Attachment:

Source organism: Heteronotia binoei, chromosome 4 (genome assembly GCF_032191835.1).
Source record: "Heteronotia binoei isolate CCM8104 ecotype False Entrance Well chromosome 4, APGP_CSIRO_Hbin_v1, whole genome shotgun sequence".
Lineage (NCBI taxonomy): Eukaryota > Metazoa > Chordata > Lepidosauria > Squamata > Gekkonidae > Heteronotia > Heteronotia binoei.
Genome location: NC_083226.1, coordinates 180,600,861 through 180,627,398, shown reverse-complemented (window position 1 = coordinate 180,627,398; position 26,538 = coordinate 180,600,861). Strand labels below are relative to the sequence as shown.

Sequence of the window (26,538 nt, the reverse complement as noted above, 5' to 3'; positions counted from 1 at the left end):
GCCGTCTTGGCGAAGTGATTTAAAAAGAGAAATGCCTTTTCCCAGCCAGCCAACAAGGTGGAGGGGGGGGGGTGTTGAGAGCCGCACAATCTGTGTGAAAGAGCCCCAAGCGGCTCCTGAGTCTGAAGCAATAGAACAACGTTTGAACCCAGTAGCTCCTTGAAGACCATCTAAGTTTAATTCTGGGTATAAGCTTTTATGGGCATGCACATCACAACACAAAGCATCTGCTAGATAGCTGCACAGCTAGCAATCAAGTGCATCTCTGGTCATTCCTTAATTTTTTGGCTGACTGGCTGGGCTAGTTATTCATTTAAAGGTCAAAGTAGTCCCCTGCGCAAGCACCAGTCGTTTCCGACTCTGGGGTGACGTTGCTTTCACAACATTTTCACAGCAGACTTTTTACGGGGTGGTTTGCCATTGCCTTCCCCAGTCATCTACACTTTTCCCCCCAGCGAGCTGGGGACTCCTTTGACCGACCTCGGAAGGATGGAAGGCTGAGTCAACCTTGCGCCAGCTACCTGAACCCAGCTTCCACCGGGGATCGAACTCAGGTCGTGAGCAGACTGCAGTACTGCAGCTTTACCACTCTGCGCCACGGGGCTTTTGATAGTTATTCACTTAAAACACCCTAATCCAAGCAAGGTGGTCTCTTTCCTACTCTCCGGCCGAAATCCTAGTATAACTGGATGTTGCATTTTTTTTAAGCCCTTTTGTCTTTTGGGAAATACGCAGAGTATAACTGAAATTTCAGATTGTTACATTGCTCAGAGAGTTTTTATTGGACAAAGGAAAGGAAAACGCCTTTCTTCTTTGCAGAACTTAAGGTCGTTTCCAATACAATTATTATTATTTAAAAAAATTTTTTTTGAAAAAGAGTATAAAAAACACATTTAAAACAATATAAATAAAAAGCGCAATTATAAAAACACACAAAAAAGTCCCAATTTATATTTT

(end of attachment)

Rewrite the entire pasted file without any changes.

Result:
Source organism: Heteronotia binoei, chromosome 4 (genome assembly GCF_032191835.1).
Source record: "Heteronotia binoei isolate CCM8104 ecotype False Entrance Well chromosome 4, APGP_CSIRO_Hbin_v1, whole genome shotgun sequence".
Lineage (NCBI taxonomy): Eukaryota > Metazoa > Chordata > Lepidosauria > Squamata > Gekkonidae > Heteronotia > Heteronotia binoei.
Genome location: NC_083226.1, coordinates 180,600,861 through 180,627,398, shown reverse-complemented (window position 1 = coordinate 180,627,398; position 26,538 = coordinate 180,600,861). Strand labels below are relative to the sequence as shown.

Sequence of the window (26,538 nt, the reverse complement as noted above, 5' to 3'; positions counted from 1 at the left end):
GCCGTCTTGGCGAAGTGATTTAAAAAGAGAAATGCCTTTTCCCAGCCAGCCAACAAGGTGGAGGGGGGGGGGTGTTGAGAGCCGCACAATCTGTGTGAAAGAGCCCCAAGCGGCTCCTGAGTCTGAAGCAATAGAACAACGTTTGAACCCAGTAGCTCCTTGAAGACCATCTAAGTTTAATTCTGGGTATAAGCTTTTATGGGCATGCACATCACAACACAAAGCATCTGCTAGATAGCTGCACAGCTAGCAATCAAGTGCATCTCTGGTCATTCCTTAATTTTTTGGCTGACTGGCTGGGCTAGTTATTCATTTAAAGGTCAAAGTAGTCCCCTGCGCAAGCACCAGTCGTTTCCGACTCTGGGGTGACGTTGCTTTCACAACATTTTCACAGCAGACTTTTTACGGGGTGGTTTGCCATTGCCTTCCCCAGTCATCTACACTTTTCCCCCCAGCGAGCTGGGGACTCCTTTGACCGACCTCGGAAGGATGGAAGGCTGAGTCAACCTTGCGCCAGCTACCTGAACCCAGCTTCCACCGGGGATCGAACTCAGGTCGTGAGCAGACTGCAGTACTGCAGCTTTACCACTCTGCGCCACGGGGCTTTTGATAGTTATTCACTTAAAACACCCTAATCCAAGCAAGGTGGTCTCTTTCCTACTCTCCGGCCGAAATCCTAGTATAACTGGATGTTGCATTTTTTTTAAGCCCTTTTGTCTTTTGGGAAATACGCAGAGTATAACTGAAATTTCAGATTGTTACATTGCTCAGAGAGTTTTTATTGGACAAAGGAAAGGAAAACGCCTTTCTTCTTTGCAGAACTTAAGGTCGTTTCCAATACAATTATTATTATTTAAAAAAATTTTTTTTGAAAAAGAGTATAAAAAACACATTTAAAACAATATAAATAAAAAGCGCAATTATAAAAACACACAAAAAAGTCCCAATTTATATTTT